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China Staves Off Spirited Japanese Challenge to Reserve Place at Top Table
By: Ian Marshall, ITTF Publications Editor

Jun Mizutani who, like Kenta Matsudaira, tested Xu Xin  Photo By: Xi Peng

03/30/2013        2013 World Team Classic (Click here to access this section)

Success came the way of China at the semi-final stage of the Menís event at the Times Property World Team Classic in Guangzhou on the evening of Saturday 30th March 2013.

Urged forward by a vocal crowd, who revelled in the fare on offer, victory was recorded against Japan, with the trio formed by Xu Xin, Zhang Jike and Wang Hao eventually emerging successful against the outfit comprising Jun Mizutani, Koki Niwa and Kenta Matsudaira.

A three matches to one win was the eventual outcome in duel not without moments of drama and consternation.

Perfect Start
Zhang Jike gave the host nation the start they needed; he beat Koki Niwa in three straight games (11-5, 11-9, 11-8).

Left handed, the Japanese teenager is deft of wrist; time and again the angles he achieves from the backhand leaves his adversaries floundering, not Zhang Jike.

Superb balance, Zhang Jike was able to return from wide forehand and recover with aplomb to win the point.

Different Left Handers
Next into the arena came Xu Xin and Jun Mizutani, both left handers but quite different; Xu Xin the pen-holder, Jun Mizutani, the shake-hands grip player.

Breathtaking rallies were the order of the day with the first two games being shared and Jun Mizutani leading 10-9 in the third.

A forehand top spin from Jun Mizutani was executed wide to the forehand of Xu Xin; the point was called in favour of Xu Xin. Jun Mizutani and the Japanese team was convinced the ball had touched the edge.

Ronald Wee, the Referee, was called but it was a point of fact not a point of law. The decision of the umpire stood.

Outstanding Play from Jun Mizutani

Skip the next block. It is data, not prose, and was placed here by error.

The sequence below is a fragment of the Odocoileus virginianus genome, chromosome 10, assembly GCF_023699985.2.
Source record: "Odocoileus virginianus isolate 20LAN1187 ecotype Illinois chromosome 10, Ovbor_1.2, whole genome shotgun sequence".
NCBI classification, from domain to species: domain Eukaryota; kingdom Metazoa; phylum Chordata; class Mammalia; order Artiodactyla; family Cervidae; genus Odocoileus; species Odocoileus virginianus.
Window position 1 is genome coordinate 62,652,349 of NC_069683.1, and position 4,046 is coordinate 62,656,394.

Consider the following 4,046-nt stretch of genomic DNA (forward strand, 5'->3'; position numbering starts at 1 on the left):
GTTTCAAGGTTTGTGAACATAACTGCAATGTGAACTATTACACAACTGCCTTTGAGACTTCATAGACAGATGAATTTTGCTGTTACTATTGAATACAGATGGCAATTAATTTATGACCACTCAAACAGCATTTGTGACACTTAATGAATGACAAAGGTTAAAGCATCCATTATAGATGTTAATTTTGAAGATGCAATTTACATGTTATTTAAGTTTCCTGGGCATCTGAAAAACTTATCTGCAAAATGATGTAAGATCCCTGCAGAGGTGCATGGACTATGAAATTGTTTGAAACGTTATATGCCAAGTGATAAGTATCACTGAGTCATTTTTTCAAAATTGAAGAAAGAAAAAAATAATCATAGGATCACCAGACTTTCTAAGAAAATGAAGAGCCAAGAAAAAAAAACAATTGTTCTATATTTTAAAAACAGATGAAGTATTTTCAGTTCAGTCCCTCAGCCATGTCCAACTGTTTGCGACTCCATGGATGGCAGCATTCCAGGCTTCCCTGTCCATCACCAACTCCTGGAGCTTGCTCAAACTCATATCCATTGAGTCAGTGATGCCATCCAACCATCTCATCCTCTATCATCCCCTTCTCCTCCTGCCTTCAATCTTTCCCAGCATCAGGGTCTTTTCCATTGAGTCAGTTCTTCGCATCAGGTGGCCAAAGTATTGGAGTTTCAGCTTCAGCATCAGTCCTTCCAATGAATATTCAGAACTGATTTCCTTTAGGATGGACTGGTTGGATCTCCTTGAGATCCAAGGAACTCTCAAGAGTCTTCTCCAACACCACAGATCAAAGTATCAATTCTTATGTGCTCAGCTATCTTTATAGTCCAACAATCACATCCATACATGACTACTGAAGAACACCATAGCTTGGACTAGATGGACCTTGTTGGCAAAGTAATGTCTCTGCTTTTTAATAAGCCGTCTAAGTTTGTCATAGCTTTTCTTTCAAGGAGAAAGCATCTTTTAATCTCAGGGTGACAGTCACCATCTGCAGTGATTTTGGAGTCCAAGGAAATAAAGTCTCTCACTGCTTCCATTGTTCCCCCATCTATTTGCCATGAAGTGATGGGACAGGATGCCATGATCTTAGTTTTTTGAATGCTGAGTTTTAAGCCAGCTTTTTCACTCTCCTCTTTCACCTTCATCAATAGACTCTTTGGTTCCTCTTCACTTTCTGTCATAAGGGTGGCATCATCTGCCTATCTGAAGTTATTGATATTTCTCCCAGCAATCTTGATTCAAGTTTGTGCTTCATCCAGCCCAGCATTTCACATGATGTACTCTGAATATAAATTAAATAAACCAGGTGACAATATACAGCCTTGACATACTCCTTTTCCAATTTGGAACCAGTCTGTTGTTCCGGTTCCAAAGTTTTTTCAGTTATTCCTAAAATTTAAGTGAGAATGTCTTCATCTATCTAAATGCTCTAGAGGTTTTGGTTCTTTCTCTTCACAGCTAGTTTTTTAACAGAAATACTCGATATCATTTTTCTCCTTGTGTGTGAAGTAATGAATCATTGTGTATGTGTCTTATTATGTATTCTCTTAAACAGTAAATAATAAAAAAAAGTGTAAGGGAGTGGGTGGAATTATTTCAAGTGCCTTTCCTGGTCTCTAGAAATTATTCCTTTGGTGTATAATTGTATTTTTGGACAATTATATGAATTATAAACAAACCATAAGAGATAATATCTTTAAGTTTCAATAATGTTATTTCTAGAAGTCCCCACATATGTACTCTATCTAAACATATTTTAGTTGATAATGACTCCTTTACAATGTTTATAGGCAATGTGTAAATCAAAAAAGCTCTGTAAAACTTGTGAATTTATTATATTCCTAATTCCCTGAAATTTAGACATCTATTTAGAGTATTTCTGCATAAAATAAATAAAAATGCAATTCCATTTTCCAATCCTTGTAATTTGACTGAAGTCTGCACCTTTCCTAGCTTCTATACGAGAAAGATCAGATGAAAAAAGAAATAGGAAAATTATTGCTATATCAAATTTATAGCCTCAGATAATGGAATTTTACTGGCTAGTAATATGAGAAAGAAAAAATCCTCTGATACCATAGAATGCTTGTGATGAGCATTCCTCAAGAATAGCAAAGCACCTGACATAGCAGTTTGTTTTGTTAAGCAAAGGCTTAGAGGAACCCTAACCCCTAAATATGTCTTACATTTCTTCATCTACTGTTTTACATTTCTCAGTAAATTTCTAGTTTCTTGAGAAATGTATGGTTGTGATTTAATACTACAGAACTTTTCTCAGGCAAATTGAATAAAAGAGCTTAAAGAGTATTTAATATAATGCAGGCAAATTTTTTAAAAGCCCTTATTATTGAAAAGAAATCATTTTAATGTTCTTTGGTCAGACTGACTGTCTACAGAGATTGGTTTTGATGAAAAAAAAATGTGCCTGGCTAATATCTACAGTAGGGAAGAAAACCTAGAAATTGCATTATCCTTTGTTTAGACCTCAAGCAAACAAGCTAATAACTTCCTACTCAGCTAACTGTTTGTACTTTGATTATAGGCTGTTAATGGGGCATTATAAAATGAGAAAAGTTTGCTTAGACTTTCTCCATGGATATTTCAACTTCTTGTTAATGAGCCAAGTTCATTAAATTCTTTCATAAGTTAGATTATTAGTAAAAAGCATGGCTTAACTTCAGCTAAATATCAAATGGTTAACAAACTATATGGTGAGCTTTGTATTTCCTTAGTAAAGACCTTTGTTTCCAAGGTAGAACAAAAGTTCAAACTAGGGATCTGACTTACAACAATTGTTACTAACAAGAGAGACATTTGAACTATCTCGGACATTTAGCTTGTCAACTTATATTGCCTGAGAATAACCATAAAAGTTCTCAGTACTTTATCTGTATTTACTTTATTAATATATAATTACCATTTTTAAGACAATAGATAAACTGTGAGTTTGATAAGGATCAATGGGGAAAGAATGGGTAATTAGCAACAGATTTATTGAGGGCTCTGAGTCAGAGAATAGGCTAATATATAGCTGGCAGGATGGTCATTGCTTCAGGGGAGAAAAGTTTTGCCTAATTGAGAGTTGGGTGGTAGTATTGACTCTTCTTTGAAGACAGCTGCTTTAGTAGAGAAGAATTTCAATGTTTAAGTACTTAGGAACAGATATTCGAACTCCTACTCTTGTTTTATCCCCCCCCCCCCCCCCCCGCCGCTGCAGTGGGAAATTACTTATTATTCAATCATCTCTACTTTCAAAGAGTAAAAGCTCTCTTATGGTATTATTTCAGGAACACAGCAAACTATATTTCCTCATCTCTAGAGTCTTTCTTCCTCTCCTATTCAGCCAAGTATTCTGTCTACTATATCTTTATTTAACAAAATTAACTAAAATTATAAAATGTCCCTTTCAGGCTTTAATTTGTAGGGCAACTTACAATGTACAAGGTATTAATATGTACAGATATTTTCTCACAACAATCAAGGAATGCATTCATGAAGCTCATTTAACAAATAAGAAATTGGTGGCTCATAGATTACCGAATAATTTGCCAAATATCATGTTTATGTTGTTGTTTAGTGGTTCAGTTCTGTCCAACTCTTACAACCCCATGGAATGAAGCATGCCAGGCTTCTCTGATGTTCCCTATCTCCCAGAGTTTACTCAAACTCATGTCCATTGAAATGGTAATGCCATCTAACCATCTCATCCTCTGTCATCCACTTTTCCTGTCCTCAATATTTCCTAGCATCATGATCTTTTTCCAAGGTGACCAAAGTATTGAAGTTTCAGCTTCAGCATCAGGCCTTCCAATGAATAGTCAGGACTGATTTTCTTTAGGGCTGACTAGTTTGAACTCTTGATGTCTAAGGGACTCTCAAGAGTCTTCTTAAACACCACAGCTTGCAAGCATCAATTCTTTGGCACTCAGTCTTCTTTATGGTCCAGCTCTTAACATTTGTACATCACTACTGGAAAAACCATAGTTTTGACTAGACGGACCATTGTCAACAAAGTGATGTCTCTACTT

Would the decision be detrimental to Jun Mizutani?

No, blistering play, he won the next two points; was justice done, that is a matter of opinion. Whatever the view, Jun Mizutani held a one game lead.

Alas for Japan, Xu Xin recovered; he won a close fourth game by the very narrowest of margins before establishing an early lead in the deciding game. The recovery was completed; China held a two matches to nil lead.

Crucial Points
It was an outstanding display by Jun Mizutani with Xu Xin winning the crucial points; it was the same in the doubles but this time Japan won the crucial points.

Wang Hao and Zhang Jike led 10-5 in the deciding fifth game against Kenta Matsudaira and Koki Niwa; incredibly the Japanese duo saved all five match points before winning the next two to record a stunning victory.

Nervous Moments for China
The win appeared to have given the Japanese camp an injection of confidence.

Kenta Matsudaira won the first game against Xu Xin and only lost the second by the minimal two point margin after Liu Guoliang, the Chinese National Menís Team coach, had called a ďTime OutĒ at 9-8 in favour of Xu Xin.

Minimal Margin
In the third game Kenta Matsudaira established a 7-3 lead; gradually Xu Xin fought back; eventually securing success once again by the minimal margin.

A crisis had been averted, in the fourth game Xu Xin made a flying start, confidence blossomed, Kenta Matsudaira, who had performed heroics in the first three games, was unable to handle the power of the Chinese star.

Guangzhou Expects
Xu Xin steamrollered his way to a four games victory (9-11, 12-10, 11-9, 11-3); China had a place reserved in the final.

Chinese Taipei awaits, the Guangzhou crowd expects.

The Womenís Team final is scheduled for 1.00pm (local time) on Sunday 31st March, the Menís Team final at 4.30pm.

Highlights of Xu Xin versus Jun Mizutani in the second match of the fixture



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